Remember ME - You Me and Dementia

Wednesday, February 13, 2008

NGO comes to the rescue of two critically sick women suffering from TB

Physically disabled, extremely poor and sick people lying on footpaths in the city and crying for help, is not an uncommon sight. The conditions in which these poor people live leads to severe malnutrition, disability, and infectious diseases.

Recently, Guru Amar Das Apahaj Ashram, a Non Government Organization (NGO) has rescued two such critically sick migrant women, namely Sunita (30) and Banti (32). According to Dr Naurang Singh Mangat, founder of the Ashram, “Both these women were suffering from an advanced stage of tuberculosis, and were unable to walk. The families of these women live in slums on Pakhowal Road, and do not get enough food to fill their stomach, what to talk of treatment.”

Dr Mangat pointed out that for the treatment of TB, beside the X-rays and other tests, the daily medicine costs about Rs 20. He added that for poor patients, the free treatment at hospitals under the DOT scheme is difficult too, as they cannot hire rickshaw or other conveyance to visit the hospital daily.

Dr Mangat said, “I saw these women when I was visiting a labour colony. Seeing them in a bad shape, I immediately arranged to get them examined by a doctor. The X-rays were done, and both patients have started their medicine,” he pointed out.

Expenses of the treatment are being borne by the Guru Amar Das Apahaj Ashram, which works as a charitable Trust. Although condition of these women are alarming, Dr Mangat is hopeful that their condition with medical treatment.

Most of the time, even in intense cold, Dr Mangat pedals his bicycle on the city roads and in the neighbouring villages from one labour colony to another for help to the destitute, lepers, disabled, blind, deaf and dumb persons, and other poor sick persons in slum areas, who have virtually no income. The Trust also provides wheelchairs, tricycles, crutches, clothes etc to the needy persons and also sponsors the education of many poor and orphan children.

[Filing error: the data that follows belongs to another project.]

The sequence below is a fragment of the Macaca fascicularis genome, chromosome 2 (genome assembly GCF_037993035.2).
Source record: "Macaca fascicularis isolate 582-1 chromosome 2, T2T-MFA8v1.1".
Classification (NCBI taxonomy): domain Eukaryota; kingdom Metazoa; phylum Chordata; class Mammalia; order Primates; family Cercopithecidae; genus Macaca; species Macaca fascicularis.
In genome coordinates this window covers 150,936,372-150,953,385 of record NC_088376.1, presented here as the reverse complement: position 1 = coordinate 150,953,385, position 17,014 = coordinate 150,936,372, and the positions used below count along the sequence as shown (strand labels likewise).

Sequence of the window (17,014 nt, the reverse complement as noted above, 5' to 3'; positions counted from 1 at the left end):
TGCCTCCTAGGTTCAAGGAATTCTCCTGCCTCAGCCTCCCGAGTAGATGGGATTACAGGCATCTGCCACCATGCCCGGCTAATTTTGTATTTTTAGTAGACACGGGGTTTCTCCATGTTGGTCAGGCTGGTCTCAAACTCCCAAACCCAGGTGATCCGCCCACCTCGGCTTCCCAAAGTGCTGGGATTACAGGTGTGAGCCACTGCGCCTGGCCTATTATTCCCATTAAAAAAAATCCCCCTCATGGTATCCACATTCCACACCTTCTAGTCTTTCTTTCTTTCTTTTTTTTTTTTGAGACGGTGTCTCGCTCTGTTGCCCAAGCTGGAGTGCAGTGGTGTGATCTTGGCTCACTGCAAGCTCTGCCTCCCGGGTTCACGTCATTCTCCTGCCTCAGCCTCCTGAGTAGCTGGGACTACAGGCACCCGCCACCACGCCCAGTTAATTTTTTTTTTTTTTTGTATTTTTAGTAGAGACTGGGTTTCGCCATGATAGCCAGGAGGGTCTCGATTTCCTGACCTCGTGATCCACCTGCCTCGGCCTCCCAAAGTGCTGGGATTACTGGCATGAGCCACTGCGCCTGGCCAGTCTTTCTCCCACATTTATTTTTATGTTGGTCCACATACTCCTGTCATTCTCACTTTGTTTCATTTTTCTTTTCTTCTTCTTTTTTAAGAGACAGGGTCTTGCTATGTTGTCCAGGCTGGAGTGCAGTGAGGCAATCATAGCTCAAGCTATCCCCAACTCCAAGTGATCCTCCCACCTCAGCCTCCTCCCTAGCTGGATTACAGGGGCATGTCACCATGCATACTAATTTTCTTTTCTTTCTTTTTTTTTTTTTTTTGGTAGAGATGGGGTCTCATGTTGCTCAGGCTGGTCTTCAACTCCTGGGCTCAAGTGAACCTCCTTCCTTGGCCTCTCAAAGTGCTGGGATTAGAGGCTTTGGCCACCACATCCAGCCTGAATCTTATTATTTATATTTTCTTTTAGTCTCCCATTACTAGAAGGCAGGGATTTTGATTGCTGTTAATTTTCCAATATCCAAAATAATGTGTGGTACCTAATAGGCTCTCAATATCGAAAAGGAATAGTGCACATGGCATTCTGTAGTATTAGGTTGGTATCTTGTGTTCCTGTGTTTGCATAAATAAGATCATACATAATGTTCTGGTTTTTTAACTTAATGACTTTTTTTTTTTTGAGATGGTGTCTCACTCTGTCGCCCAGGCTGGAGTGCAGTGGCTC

Dr Mangat is a former scientist of Punjab Agricultural University, Ludhiana; University of Windsor, Canada and Morrison Scientific Research Company, Calgary (Canada). He is also a former Fellow of Royal Statistical Society, London (UK), and the co-author of an internationally-used text book, ‘Elements of Survey Sampling’, published by Kluwer Academic Publishers based in Dordretch (Netherlands), London (UK) and Boston (USA).

Dr Mangat told Newsline that the life of some other extremely poor children had been saved by the Trust by extending immediate medical help. At present, the treatment of three more patients, namely Amritpal Singh, Laxmi, and Bhawar, is being supported by the Trust.

Dr Mangat added that the Trust depends on small public donations that trickle in. The Trust has no office or building yet. For donating for this noble cause, one can contact Dr Mangat on his telephone number 99152-88035.


Forget yourself for others, and others will never forget you.


A Bisht said...

very thought provoking indeed

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